Since 2008, Medicare Advantage Part C has been a great alternative for seniors looking to lower their premiums and out-of-pocket costs.
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In 2022, more than 28 million beneficiaries — or more than half of the eligible population — are enrolled in a Medicare Advantage plan, according to the Kaiser Family Foundation. With more than 39 Medicare Advantage plans available for the beneficiary, your clients have more choice than ever. It’s your job to decipher which clients will benefit from these plans, but you don’t have to do it alone. Ritter is here to help!
Who Is Eligible for Medicare Advantage?
According to Medicare.gov, someone is generally eligible to join a Medicare Advantage (MA) plan if they:
- Have Medicare Parts A and B* (called Original Medicare)
- Live in the service area of a plan
- Are a U.S. citizen or are lawfully present in the U.S.
*In order for someone to be eligible for Medicare Parts A and B, they must be 65 or older or have a qualifying disability or End-Stage Renal Disease.
Who Should Enroll in Part C?
Your client might tick all of the boxes when it comes to eligibility, but that doesn’t mean they should enroll in an MA plan.
These type of beneficiaries are ideal clients:
People with a Limited Budget
Clients with a small or fixed budget want a reliable plan that isn’t going to break the bank. According to Boston Consulting Group (BCG), about 30 percent of the Medicare market are value seekers, who want affordable payments and extra benefits. In order to help with financial stress, some MA plans have dental benefits and allowances for glasses, hearing aids, and over-the-counter medications, which aren’t covered by traditional Medicare.
The lower premiums that come with MA plans are enticing to clients trying to fit health care in their budget.
In 2020, about nine percent of Americans older than 65 lived in poverty, with a household income of less than $12,413 for a single person, according to the U.S. Census Bureau. Even those not considered in poverty live on fixed incomes with little wiggle room. For example, “Among Social Security beneficiaries age 65+, Social Security represents 50% or more of their income for 37% of men and 42% of women.” The lower premiums that come with MA plans are enticing to clients trying to fit health care into their budget. Offering D-SNPs to clients with lower incomes will help them provide for them and their family without breaking the bank.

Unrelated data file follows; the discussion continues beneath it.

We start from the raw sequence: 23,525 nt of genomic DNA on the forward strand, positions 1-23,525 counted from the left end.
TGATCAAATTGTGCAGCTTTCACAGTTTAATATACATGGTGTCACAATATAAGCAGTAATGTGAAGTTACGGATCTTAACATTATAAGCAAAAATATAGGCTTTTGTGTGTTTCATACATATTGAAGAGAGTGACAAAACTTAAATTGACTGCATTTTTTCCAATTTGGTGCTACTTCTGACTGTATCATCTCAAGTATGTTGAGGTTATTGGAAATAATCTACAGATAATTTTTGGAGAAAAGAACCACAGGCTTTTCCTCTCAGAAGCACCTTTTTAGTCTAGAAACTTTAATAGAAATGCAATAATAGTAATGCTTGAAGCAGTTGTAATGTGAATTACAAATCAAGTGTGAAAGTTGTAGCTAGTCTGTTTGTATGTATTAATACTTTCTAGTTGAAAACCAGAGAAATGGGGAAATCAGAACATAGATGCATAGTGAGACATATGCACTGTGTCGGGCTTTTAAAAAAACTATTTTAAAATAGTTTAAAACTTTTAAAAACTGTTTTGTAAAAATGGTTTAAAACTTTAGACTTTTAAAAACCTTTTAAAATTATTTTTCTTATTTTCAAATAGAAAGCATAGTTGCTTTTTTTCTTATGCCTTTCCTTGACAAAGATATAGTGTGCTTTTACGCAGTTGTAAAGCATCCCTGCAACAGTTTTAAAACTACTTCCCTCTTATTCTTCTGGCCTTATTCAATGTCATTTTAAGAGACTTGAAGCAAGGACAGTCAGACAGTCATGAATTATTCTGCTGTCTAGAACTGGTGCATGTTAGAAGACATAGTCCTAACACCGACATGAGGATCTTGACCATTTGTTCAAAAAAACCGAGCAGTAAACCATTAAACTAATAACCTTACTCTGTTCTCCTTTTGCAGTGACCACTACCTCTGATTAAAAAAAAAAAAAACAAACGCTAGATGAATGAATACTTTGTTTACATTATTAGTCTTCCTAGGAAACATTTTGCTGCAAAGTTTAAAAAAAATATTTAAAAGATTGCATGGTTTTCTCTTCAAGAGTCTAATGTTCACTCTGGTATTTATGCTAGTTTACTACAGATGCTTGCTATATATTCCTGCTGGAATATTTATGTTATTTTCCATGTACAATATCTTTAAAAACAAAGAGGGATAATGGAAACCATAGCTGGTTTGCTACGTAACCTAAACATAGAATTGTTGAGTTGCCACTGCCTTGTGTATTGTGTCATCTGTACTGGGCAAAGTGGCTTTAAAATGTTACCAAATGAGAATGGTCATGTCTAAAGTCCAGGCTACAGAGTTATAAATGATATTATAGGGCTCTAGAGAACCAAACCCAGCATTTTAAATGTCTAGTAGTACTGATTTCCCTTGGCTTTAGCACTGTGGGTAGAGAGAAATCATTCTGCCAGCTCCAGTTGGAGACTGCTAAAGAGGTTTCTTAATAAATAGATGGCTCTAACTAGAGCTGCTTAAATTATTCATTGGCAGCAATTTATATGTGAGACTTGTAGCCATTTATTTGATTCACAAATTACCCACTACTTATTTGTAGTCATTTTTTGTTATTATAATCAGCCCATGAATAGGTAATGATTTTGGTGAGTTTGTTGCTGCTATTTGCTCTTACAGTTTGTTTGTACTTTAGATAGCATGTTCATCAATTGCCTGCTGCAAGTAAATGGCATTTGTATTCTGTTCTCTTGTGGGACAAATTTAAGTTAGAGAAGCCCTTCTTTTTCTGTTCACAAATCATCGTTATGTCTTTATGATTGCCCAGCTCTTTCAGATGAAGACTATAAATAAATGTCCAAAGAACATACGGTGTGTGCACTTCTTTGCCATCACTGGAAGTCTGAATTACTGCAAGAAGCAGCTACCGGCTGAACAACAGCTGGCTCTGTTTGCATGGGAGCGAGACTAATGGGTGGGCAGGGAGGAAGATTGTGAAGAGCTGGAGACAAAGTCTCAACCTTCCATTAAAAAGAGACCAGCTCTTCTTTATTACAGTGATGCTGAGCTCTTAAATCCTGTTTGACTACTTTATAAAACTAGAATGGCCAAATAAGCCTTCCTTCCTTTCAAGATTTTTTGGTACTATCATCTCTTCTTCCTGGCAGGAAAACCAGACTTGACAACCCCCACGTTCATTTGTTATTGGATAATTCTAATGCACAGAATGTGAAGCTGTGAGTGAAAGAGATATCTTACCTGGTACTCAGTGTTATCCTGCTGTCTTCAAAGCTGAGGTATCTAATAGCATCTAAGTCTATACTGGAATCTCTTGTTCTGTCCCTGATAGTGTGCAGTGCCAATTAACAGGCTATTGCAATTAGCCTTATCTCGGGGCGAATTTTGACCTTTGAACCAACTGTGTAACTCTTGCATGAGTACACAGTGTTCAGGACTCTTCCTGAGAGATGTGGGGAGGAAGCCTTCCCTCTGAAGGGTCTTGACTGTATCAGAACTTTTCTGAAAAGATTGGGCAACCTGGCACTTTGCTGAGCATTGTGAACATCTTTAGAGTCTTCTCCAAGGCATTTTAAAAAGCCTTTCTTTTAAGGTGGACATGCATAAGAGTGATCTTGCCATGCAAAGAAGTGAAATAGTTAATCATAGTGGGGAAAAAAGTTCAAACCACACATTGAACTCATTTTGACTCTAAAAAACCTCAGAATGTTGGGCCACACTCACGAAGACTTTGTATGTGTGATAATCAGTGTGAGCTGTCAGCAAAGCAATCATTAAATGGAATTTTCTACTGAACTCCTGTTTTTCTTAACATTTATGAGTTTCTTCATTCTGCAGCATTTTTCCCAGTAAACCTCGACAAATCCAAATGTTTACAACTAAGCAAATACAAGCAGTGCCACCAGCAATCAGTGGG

People with Medicare Advantage Options in Their Area
MA plans are offered by private insurance companies, and members must reside in the service area of that plan. While this may seem inconvenient, plans actually often provide richer benefits to compensate for the specific provider networks. If your client has a small group of trusted doctors and those doctors are in an MA plan’s network, this could be the right fit. It’s important to note, however, that some plans charge extra for doctors outside of their network.
If your client has a small group of trusted doctors and those doctors are in an MA plan’s network, this could be the right fit.
People Who Are Relatively Healthy
If your client is expecting minimal out-of-pocket costs, it would be beneficial to enroll them in an MA plan with a Medical Savings Account (MSA). These are great for healthy and active seniors who only go to the doctor for their recommended appointments and checkups. Medicare MSA plans also give members the flexibility of rolling their remaining balance to the next year.
Medicare MSA plans also give members the flexibility of rolling their remaining balance to the next year.
People with Chronic Illness or Declining Health
For those dealing with serious conditions, MA plans could provide a higher level of assistance. About 85 percent of older adults have at least one chronic illness and 60 percent have at least two, according to the Centers for Disease Control and Prevention (CDC). Chronic Condition Special Needs Plans (C-SNPs) and other MA plans are also enticing if someone has a pre-existing condition. There’s limited discrimination, and if a plan no longer fits, they have the option to switch during the Annual Enrollment Period, a Special Enrollment Period, or via their Medicare Advantage trial right.
There’s limited discrimination, and if a plan no longer fits, they have the option to switch at least once annually.
People Who Don’t Travel Far From Home
It’s important to know your clients’ habits in order to sell them the right plan. MA plans operate within service areas that are sometimes as small as a zip code, so they’re ideal for someone who likes to stay home. Since members won’t have to worry about filling prescriptions or seeing a doctor out of state, this plan could be the right fit!
MA plans are ideal for someone who likes to stay home.
People Looking for Convenience
Your clients shouldn’t choose a plan solely based on convenience, but it is a perk. A positive thing about MA plans is that they combine Original Medicare and drug coverage. This means one single card is used for everything and the payments are wrapped into one.
A positive thing about MA plans is that they combine Original Medicare and drug coverage.
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When seniors turn 65, they are bombarded with the different plans and providers they can choose from. Your job is to help make sense of all this information and help choose the best plan for their needs. MA plans are great options for many clients, and hopefully it is easier now to find the best fit!